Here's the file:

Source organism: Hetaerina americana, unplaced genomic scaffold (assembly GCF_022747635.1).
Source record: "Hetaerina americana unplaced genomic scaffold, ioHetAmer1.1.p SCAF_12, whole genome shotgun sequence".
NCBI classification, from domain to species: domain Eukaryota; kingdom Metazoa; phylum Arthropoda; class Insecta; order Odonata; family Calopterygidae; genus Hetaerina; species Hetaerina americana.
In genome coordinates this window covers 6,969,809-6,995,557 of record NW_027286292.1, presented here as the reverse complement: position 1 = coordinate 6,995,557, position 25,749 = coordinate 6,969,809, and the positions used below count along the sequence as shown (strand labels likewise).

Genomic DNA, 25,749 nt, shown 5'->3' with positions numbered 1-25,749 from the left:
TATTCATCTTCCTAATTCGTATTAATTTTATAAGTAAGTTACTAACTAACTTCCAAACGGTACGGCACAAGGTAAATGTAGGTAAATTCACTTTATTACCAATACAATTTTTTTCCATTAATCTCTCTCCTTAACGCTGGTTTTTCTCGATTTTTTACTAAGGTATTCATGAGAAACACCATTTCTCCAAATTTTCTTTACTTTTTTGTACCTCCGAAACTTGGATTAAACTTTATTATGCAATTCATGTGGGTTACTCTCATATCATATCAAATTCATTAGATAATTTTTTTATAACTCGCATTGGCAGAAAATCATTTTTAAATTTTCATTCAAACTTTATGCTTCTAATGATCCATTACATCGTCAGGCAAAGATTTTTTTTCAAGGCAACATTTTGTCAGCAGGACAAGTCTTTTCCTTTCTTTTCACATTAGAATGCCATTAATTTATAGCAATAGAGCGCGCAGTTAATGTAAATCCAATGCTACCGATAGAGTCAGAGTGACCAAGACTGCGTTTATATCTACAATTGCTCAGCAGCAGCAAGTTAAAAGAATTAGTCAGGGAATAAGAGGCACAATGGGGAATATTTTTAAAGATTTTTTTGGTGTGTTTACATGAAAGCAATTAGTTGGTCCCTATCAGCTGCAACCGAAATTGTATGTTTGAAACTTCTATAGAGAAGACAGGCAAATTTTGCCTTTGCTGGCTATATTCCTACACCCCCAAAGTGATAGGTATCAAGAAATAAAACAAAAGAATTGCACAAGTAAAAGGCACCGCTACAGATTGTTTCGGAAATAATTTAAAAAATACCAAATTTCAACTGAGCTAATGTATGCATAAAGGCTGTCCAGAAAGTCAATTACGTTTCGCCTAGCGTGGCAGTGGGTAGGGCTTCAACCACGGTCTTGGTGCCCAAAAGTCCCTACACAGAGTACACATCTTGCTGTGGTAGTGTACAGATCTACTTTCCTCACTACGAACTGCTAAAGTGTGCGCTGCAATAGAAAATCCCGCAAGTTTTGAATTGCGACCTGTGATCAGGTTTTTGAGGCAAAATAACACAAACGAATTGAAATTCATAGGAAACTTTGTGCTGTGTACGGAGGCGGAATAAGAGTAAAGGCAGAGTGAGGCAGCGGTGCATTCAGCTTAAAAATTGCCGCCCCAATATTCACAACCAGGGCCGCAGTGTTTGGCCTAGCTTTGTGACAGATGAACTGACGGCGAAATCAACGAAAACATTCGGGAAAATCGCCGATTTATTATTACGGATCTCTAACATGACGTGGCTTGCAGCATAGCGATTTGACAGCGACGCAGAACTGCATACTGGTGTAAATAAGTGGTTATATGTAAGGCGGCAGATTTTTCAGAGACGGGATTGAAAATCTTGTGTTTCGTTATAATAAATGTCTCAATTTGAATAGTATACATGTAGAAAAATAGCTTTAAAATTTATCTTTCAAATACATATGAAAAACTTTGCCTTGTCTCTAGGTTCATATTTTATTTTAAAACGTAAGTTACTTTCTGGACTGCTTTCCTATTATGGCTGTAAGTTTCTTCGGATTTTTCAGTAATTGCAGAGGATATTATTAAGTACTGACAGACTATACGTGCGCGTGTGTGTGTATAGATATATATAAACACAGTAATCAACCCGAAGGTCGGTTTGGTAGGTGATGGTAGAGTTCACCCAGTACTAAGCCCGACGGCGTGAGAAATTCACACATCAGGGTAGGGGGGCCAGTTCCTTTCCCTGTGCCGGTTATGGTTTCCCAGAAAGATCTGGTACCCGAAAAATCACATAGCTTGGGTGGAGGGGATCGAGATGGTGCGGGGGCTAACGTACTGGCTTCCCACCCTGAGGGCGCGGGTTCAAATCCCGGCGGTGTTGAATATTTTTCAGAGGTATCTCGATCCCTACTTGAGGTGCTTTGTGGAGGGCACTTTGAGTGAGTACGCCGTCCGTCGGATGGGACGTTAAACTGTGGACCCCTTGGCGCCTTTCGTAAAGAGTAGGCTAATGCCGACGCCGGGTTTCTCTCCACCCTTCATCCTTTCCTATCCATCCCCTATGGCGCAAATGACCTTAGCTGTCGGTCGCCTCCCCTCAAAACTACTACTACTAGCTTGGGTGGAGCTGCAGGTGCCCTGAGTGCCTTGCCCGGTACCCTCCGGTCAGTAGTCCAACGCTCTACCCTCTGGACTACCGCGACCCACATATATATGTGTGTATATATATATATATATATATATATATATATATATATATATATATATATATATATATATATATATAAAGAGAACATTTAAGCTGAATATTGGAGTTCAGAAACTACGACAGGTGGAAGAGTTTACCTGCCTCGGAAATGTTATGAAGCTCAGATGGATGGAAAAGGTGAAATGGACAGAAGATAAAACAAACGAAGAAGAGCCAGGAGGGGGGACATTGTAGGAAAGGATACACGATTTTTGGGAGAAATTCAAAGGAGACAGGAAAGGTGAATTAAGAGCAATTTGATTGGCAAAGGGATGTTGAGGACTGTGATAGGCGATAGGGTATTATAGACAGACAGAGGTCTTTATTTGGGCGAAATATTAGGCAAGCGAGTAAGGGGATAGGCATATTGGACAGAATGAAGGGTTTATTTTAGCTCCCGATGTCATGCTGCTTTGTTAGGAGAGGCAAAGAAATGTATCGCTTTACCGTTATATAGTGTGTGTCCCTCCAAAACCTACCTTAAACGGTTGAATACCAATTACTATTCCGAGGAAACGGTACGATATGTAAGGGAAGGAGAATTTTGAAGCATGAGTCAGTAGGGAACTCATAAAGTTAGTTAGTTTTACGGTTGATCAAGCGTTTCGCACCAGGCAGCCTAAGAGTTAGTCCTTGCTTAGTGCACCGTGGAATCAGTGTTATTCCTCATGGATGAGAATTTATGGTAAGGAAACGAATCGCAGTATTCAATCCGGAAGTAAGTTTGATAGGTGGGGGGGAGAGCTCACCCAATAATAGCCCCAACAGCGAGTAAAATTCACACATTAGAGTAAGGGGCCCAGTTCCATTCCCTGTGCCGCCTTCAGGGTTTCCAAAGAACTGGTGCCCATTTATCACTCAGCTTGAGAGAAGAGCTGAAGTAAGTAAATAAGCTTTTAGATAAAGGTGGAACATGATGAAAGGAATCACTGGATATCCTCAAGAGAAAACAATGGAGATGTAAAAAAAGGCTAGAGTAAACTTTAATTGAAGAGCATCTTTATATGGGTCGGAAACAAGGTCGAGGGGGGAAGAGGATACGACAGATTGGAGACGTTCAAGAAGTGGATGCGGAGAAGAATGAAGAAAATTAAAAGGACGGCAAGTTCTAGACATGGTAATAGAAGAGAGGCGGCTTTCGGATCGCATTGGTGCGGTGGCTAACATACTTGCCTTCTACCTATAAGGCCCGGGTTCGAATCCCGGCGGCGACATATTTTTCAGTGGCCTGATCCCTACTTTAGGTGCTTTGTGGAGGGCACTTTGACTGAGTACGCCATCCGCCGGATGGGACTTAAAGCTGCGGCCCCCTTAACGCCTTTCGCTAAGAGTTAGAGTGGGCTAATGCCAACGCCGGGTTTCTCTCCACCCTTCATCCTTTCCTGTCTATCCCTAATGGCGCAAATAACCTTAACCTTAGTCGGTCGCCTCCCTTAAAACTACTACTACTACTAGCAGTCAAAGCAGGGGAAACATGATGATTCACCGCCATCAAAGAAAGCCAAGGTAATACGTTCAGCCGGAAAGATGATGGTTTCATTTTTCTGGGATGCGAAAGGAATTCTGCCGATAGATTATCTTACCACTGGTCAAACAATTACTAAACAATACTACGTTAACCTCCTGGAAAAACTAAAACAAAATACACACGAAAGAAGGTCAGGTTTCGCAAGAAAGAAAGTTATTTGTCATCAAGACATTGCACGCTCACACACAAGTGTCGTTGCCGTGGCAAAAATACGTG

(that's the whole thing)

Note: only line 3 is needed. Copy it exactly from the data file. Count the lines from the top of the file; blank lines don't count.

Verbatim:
NCBI classification, from domain to species: domain Eukaryota; kingdom Metazoa; phylum Arthropoda; class Insecta; order Odonata; family Calopterygidae; genus Hetaerina; species Hetaerina americana.